Annals of Operations Research

, Volume 262, Issue 2, pp 389–411 | Cite as

Pricing derivatives in the presence of shadow costs of incomplete information and short sales

  • Mondher bellalahEmail author
S.I.: Financial Economics


Financial models are based on the standard assumptions of frictionless markets, complete information, no transaction costs and no taxes and borrowing and short selling without restrictions. Merton’s (J Finance 42:483–510, 1987) develops a simple model of capital market equilibrium with incomplete information. Wu et al. (Rev Quant Finance Account 7:119–136, 1996) extend Merton’s (J Finance 42:483–510, 1987) model by proposing an incomplete information capital market equilibrium with heterogeneous expectations and short sale restrictions, GCAPM. The shadow costs include two components. The first component is the product of pure information cost due to imperfect knowledge and heterogeneous expectations. The second component represents the additional cost caused by the short-selling constraint. Short-selling bans around the world after the global financial crisis become more and more important. Nezafat and Wang (Short-sale constraints, information acquisition, and asset prices, Scheller College of Business, Georgia Institute of Technology, Atlanta, p 30308, 2013) develop a model of information acquisition and portfolio choice under short-sale constraints. Bellalah (J Futures Mark, 1999) and Bellalah and Wu (Ann Oper Res 165:123–143, 2009) include information costs the valuation of assets and derivatives. This is the first study to our knowledge devoted to the pricing of derivatives that accounts simultaneously for information costs and short sales constraints for the option market and its underlying asset market. We extend the classic models by Black and Scholes (J Polit Econ 81:637–659, 1973), Black (J Financ Econ 79(3):167–179, 1976), and Barone-Adesi and Whaley (J Finance 2(81):303–320, 1987) among others to account for shadow costs of incomplete information and short sales. We present a general method and provide the general differential equation for the pricing of derivatives within incomplete information and short selling costs.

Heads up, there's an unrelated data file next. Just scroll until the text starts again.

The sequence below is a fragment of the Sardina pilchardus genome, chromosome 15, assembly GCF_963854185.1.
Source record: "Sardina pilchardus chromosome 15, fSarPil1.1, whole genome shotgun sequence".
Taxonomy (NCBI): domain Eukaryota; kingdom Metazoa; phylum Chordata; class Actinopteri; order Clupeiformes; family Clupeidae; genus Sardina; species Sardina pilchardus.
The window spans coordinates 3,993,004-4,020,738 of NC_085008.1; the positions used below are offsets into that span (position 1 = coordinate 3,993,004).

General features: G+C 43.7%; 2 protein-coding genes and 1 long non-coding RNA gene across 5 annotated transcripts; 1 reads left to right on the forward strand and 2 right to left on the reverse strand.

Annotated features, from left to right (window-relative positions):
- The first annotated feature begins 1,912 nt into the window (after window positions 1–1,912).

Pricing Incomplete information Differential equation Derivatives Information costs Short sales costs 

JEL Classification

G3 G31 G32 G33 


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Copyright information

© Springer Science+Business Media New York 2016

Authors and Affiliations

  1. 1.THEMAUniversity de CergyCergyFrance

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